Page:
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Age and nationality considerations.


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#1 vladimirsan   Members   -  Reputation: 130

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Posted 16 November 2009 - 12:02 PM

Hi I have posted 2 or 3 questions here before but I think that this is the most important one. My name is Vladimir, I’m 22 and I’m from El Salvador…even though I’m getting a CS degree, the education It’s mostly oriented towards “business apps”. The “plan” is to go (to an undecided country…maybe the US) and study game programming after my graduation (I will be 25 +- by then). I have many options regarding schools and academic plans but let’s pretend that I will be 29-30 at the time of my second graduation. I have 2 questions then… -I know that breaking into the industry is really hard…and that for a foreign person would be even harder because of the VISA related paperwork. With that in mind…Do I have a real chance of breaking into the industry (I’m asking that because I think that it would be very sad to work really hard to get my education only for ending in my country programming database frontals)? It’s there any advice that you can give me, maybe some things that I can do starting now to increase my chances? -It’s the age of the applicant an important factor when hiring someone for a game-programming position? (I have this doubt because in my country I’ts really important…they even have age limitations for certain jobs…and I wont be so much of a baby when by the time I start the job hunt…)

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#2 Tom Sloper   Moderators   -  Reputation: 9148

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Posted 16 November 2009 - 02:12 PM

Konnichiwa Vladimir-san,

Nobody cares how old you are.
Nobody cares what your nationality is.
They only care that you can do the job, that you will do the job, that you will fit into the team.

You wrote:
>Do I have a real chance of breaking into the industry

In other words, "Is it possible?"
Answer: Anything is it possible.

Do you want to rephrase the question in terms of probability or likelihood?

>It’s there any advice that you can give me, maybe some things that I can do starting now to increase my chances?

Read my FAQ 12: http://www.sloperama.com/advice/lesson12.htm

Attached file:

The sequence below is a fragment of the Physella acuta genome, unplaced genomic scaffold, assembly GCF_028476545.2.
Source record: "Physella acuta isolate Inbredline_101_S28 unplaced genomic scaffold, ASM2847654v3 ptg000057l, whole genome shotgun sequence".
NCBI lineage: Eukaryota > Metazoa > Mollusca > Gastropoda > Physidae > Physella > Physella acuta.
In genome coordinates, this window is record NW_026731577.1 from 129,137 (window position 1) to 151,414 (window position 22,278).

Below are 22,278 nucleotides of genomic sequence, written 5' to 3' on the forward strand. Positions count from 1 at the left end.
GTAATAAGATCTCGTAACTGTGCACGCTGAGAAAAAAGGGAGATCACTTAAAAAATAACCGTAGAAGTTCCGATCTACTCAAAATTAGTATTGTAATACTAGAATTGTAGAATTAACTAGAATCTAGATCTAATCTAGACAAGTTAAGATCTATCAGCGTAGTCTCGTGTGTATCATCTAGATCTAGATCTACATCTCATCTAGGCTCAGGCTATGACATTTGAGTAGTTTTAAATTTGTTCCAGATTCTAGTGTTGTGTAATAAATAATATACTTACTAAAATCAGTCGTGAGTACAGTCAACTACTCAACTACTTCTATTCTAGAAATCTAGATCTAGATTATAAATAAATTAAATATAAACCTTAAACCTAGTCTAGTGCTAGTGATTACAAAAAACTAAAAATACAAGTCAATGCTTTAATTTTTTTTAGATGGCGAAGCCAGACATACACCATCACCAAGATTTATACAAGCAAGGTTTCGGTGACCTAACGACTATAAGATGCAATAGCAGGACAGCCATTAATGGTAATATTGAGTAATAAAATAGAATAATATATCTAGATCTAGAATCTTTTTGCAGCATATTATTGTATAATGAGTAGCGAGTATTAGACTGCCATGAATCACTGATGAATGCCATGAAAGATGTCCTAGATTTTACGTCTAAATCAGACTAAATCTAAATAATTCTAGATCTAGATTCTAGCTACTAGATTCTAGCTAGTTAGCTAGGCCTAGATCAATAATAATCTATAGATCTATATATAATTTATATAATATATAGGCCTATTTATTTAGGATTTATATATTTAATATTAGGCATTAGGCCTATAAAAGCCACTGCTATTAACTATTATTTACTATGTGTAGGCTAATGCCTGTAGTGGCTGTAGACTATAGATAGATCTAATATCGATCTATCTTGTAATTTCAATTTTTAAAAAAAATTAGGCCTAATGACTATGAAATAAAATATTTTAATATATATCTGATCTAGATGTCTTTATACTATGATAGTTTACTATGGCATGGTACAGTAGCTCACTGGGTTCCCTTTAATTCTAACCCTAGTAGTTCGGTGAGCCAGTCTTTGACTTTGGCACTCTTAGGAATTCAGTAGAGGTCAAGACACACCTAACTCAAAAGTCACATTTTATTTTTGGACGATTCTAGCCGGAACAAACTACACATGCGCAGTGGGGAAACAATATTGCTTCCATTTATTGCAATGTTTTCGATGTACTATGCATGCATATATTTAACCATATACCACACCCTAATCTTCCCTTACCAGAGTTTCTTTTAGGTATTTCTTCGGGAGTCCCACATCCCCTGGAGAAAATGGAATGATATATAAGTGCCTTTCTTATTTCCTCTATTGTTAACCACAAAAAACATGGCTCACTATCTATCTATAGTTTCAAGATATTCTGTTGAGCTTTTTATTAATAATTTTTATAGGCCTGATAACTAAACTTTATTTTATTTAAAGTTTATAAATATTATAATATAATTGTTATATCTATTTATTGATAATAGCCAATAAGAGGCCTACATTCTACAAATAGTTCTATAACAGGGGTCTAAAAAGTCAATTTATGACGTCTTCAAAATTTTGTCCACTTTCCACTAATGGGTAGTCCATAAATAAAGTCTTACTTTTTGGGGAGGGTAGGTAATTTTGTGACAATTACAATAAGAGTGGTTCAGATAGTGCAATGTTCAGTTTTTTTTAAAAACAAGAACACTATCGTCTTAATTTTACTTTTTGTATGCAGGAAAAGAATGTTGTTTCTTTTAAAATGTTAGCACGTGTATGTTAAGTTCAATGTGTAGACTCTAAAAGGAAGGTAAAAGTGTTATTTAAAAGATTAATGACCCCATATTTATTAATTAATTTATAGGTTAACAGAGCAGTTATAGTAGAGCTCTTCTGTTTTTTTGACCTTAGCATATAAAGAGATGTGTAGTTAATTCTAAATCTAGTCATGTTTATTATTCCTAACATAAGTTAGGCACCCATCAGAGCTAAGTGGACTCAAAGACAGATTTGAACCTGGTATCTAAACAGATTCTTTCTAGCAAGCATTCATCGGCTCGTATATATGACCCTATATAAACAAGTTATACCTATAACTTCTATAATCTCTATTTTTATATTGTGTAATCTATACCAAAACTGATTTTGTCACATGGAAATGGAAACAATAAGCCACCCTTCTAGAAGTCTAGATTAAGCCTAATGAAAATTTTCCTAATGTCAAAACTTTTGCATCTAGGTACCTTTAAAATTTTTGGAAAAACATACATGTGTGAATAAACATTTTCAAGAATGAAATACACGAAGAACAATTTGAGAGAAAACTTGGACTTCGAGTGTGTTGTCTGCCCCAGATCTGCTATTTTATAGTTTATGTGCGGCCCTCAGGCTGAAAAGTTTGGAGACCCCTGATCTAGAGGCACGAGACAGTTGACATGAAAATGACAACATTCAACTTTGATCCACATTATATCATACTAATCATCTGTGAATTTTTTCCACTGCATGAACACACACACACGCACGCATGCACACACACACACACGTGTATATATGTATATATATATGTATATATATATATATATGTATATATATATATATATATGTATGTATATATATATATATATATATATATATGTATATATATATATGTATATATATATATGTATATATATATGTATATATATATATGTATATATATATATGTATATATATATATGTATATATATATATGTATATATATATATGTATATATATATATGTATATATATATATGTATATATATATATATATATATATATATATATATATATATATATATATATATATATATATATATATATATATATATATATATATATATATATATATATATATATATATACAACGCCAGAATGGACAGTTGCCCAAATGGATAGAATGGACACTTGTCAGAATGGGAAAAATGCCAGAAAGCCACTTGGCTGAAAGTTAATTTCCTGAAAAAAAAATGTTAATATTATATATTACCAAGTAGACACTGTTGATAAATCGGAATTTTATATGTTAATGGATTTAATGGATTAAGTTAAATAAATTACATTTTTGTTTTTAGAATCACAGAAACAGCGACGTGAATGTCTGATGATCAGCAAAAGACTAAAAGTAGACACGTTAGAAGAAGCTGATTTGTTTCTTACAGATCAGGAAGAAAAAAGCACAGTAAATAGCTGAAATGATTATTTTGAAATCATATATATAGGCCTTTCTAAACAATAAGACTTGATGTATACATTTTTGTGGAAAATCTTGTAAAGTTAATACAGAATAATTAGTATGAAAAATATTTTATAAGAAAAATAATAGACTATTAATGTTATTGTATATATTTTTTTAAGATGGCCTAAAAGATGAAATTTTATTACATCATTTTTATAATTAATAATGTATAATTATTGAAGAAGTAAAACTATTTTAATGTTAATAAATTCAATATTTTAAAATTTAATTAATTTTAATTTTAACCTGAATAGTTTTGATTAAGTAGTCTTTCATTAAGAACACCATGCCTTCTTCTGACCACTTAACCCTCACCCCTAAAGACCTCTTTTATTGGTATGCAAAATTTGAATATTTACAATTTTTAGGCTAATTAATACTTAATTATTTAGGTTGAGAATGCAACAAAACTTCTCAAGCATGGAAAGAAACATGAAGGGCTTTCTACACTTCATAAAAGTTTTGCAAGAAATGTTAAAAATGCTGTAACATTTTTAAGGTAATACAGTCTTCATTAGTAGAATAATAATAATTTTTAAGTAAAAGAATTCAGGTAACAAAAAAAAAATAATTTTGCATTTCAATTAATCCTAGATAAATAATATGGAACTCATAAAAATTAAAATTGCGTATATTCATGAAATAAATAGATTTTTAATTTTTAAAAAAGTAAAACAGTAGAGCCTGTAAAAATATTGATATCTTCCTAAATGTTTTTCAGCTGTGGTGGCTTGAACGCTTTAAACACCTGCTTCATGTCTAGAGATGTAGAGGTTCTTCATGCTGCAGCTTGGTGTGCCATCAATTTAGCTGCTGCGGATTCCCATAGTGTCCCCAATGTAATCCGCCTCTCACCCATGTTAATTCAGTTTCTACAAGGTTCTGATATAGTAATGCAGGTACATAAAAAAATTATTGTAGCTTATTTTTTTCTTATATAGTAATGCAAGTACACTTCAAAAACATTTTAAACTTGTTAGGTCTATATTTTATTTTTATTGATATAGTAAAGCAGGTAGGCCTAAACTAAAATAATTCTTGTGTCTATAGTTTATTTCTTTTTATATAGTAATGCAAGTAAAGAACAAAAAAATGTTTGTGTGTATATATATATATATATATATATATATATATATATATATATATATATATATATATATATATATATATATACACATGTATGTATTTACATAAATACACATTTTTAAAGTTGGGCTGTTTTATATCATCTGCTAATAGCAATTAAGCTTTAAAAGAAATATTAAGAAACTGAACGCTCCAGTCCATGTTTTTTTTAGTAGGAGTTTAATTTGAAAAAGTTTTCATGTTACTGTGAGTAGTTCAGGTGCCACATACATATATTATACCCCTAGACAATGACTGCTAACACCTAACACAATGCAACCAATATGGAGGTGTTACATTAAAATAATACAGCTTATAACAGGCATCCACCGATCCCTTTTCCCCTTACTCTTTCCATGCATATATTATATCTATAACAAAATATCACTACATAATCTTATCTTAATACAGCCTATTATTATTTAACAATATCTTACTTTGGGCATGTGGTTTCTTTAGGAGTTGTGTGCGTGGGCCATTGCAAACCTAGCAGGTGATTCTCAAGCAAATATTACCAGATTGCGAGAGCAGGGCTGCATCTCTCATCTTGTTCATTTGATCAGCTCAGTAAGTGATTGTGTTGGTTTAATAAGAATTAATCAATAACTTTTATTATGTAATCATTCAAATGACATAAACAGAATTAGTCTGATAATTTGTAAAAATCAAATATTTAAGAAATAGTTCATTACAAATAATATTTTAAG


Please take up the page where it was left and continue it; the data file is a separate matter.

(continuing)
Sayonara and adios, tovarisch!
Tom
-- Tom Sloper
Sloperama Productions
Making games fun and getting them done.
www.sloperama.com

Please do not PM me. My email address is easy to find, but note that I do not give private advice.

#3 vladimirsan   Members   -  Reputation: 130

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Posted 17 November 2009 - 07:08 AM

Hey Tom, thanks for your quick response. I check this sub forum a lot and I always see that you are always helping and giving wise advices.

>Do you want to rephrase the question in terms of probability or likelihood?
Yes…I know for a company it’s more expensive hiring a foreign person than hiring someone local. But If I am already studying game programming in that country/state…will that change something??

If it doesn’t that just means than in order to get a job I have to be way above the average of local programmers. And even supposing that I’ll be…will I have a decent probability?

Do you know what “special requirements/paperwork” foreign people must do in order to apply for an industry job?

Saludos


#4 Tom Sloper   Moderators   -  Reputation: 9148

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Posted 17 November 2009 - 08:12 AM

Quote:
Original post by vladimirsan
Yes…I know for a company it’s more expensive hiring a foreign person than hiring someone local. But If I am already studying game programming in that country/state…will that change something??

If it doesn’t that just means than in order to get a job I have to be way above the average of local programmers. And even supposing that I’ll be…will I have a decent probability?

Do you know what “special requirements/paperwork” foreign people must do in order to apply for an industry job?

The probability is low. It is not "impossible."

But there's a lot of paperwork involved in helping a new employee get permanent legal work status in the US. You can increase your chances of getting a job in the US if you get your own legal work status first, before you apply for the job. I'm not saying that's easy. But it's easier than trying to get a company to hire you as a foreigner without legal work status.
¡buena suerte!



-- Tom Sloper
Sloperama Productions
Making games fun and getting them done.
www.sloperama.com

Please do not PM me. My email address is easy to find, but note that I do not give private advice.




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